Opinion

You can't afford bad days

3 min read

27 January 2012

Over the past few months, I have spent time with Olympic legend and British swimming athlete Duncan Goodhew. Here's what he has taught me about running a business.

Six months from today, the Olympics, the greatest show on earth, will gather an athletic elite to face a very clear challenge. Is your personal best enough to be a world best? What makes a true world champion? What level of endurance, talent and inspiration gets you to the top?

Over the past few months I have had the opportunity to find out a few of the answers to some of those questions. I have spent time with an Olympic legend and the more I have learned of his story, the more I have come to admire not only his sporting achievements, but to understand the transferable lessons for business.

Duncan Goodhew MBE, is one of those rarest of the rare; an Olympic gold medal winner. Just dwell on that. To win a gold is to excel to such a degree that you are that one person in seven billion inhabitants of this planet with the talent to excel. A winner; the very best of the best.

Duncan’s story is a dramatic one. His gold was won as a swimmer during the Moscow Olympics in 1980. It is one of the most inspiring sporting moments of all time. A last-gasp stroke pulled him through to win gold – for himself and for Britain.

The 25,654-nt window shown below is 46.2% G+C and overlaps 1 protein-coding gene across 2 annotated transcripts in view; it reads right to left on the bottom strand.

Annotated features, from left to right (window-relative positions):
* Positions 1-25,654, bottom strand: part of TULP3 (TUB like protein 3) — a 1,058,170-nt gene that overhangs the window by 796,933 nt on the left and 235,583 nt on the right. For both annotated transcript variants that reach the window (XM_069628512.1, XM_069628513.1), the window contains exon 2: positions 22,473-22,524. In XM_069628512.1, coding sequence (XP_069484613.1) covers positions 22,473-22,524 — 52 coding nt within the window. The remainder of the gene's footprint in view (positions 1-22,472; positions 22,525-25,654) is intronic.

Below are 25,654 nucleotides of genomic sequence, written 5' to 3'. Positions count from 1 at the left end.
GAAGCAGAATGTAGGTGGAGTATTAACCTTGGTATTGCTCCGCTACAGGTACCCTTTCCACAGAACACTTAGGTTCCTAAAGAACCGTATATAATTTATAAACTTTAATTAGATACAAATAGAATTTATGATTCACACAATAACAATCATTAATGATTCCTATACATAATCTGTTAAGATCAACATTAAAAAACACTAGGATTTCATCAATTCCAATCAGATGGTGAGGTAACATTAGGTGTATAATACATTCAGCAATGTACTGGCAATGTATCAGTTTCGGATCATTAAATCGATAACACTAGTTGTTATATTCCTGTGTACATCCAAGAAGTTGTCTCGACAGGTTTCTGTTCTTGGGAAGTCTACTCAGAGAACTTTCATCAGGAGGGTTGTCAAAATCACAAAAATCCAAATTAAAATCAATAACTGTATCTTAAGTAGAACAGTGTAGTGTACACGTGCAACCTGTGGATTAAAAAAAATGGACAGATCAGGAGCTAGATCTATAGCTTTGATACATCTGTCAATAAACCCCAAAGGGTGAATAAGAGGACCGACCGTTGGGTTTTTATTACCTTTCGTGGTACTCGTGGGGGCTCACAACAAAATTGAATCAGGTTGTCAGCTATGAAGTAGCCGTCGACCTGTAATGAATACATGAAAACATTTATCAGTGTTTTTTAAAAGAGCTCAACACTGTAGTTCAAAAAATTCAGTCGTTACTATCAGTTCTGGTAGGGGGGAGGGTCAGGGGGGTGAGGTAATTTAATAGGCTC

Yesterday, I co-chaired the StartUp Britain launch of its national enterprise calendar and Duncan was our final speaker. The skills and presence of a champion were on full display, the spine-tingling story of performance and achievement lit up the room. This man is a national treasure.

His message to the business owners in the room was clear from the get go: it’s all within you, so don’t waste the time you have. You have to love what you do, be optimistic about your chances of success and have a clear understanding of what the winning line actually means to you.

His central question, and the one that certainly spoke to me was, “What do you do not with your best days, but with your worst?” His answer was uncompromising. You just can’t afford them. When winning and losing can come down to a split second, every four years, the mind focuses on what a self-indulgence a bad moment, hour or day, can be.

I don’t know about you, but I often have days where I am not at my best. But what’s the cost to the morale of your team, the good will of your customers or the productivity of your business? 

Making your bad day your best is the true Olympic challenge.

Michael Hayman is co-founder of the public relations consultancy Seven Hills. You can also follow Michael on Twitter.